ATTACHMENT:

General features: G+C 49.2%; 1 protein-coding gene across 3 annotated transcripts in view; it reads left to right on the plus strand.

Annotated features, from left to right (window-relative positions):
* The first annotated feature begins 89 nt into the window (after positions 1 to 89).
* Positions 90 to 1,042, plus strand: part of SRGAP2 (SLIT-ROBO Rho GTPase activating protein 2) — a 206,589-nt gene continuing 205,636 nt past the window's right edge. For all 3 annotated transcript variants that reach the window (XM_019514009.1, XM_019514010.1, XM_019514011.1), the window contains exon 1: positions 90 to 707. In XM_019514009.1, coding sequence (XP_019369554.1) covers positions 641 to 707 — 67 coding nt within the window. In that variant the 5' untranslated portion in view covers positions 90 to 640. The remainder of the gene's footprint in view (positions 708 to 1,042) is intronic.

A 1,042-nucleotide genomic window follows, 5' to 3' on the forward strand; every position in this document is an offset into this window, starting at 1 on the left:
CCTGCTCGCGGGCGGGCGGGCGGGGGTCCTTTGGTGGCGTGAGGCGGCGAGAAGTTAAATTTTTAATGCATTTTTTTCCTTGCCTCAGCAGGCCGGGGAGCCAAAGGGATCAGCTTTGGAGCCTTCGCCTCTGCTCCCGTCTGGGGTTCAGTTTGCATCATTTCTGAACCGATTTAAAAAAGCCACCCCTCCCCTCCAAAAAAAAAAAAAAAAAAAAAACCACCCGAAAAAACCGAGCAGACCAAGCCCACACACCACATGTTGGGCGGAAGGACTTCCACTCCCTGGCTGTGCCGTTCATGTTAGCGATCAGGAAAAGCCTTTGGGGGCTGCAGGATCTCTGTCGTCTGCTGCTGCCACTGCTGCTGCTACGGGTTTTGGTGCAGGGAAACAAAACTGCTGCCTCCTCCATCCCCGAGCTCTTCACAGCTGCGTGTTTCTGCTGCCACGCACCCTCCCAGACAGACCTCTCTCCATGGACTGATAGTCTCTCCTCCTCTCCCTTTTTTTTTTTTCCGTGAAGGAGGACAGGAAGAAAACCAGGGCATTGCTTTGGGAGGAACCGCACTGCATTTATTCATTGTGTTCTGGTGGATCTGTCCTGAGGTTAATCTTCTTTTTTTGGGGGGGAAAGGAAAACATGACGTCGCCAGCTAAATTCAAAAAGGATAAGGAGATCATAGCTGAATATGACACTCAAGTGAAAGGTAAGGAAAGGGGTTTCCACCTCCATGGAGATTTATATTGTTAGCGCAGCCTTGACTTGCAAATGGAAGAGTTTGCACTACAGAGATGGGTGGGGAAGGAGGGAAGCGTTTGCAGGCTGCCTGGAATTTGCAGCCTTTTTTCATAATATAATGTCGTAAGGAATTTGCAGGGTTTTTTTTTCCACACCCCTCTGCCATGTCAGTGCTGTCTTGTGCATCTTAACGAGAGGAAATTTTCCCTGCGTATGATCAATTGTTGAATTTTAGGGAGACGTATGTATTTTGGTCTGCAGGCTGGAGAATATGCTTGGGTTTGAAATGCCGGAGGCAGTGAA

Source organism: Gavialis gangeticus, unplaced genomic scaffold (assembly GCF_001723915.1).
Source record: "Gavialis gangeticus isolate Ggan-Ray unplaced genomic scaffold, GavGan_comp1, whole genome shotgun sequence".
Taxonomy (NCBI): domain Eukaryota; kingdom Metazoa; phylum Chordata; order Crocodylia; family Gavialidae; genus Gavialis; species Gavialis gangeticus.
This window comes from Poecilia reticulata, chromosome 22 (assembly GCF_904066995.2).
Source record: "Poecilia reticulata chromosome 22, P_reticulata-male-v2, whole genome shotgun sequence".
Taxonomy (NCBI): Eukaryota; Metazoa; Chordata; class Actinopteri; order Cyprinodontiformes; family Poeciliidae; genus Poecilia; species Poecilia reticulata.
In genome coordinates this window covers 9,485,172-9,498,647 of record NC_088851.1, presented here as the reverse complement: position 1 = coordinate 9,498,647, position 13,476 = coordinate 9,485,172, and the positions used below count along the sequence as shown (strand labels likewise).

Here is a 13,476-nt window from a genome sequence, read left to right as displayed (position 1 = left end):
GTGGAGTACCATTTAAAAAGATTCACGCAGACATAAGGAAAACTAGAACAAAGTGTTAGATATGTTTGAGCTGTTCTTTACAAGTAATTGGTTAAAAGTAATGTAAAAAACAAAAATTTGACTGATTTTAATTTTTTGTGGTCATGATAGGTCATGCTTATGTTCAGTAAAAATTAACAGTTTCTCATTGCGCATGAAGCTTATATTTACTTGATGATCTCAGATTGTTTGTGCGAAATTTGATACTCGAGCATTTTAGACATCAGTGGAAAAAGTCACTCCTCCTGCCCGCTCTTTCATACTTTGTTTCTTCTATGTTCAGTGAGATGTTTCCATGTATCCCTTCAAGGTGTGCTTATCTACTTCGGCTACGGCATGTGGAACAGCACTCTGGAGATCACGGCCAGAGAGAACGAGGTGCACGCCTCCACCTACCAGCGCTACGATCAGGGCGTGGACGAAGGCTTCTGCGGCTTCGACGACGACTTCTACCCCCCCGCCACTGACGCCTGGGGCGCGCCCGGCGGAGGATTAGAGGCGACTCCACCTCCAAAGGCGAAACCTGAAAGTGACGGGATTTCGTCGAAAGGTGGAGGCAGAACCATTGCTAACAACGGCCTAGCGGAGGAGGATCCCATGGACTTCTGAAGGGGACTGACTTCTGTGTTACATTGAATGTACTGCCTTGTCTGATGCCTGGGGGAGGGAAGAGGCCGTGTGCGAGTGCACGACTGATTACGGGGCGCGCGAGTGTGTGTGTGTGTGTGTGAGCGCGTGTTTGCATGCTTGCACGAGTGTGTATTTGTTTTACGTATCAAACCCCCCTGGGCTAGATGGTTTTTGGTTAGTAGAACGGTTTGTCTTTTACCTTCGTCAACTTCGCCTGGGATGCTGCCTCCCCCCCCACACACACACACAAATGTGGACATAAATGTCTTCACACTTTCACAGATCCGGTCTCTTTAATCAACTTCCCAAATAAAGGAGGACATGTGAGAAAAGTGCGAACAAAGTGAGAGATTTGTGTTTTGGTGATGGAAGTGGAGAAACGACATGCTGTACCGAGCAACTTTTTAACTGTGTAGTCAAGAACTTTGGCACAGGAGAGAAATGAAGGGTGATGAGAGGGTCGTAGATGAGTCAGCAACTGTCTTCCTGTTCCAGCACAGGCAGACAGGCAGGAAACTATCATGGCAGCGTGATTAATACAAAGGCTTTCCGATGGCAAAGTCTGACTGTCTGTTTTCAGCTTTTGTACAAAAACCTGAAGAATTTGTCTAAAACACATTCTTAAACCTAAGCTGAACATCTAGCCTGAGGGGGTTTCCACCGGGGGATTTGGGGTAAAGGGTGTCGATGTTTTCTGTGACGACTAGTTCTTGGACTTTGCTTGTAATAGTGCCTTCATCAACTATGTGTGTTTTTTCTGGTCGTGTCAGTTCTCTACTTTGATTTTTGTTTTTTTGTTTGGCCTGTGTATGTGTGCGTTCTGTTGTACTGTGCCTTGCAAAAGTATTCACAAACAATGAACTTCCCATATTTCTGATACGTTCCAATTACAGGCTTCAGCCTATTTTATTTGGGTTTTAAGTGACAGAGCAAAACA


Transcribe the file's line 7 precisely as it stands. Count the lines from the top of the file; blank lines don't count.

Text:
Source organism: Gavialis gangeticus, unplaced genomic scaffold (assembly GCF_001723915.1).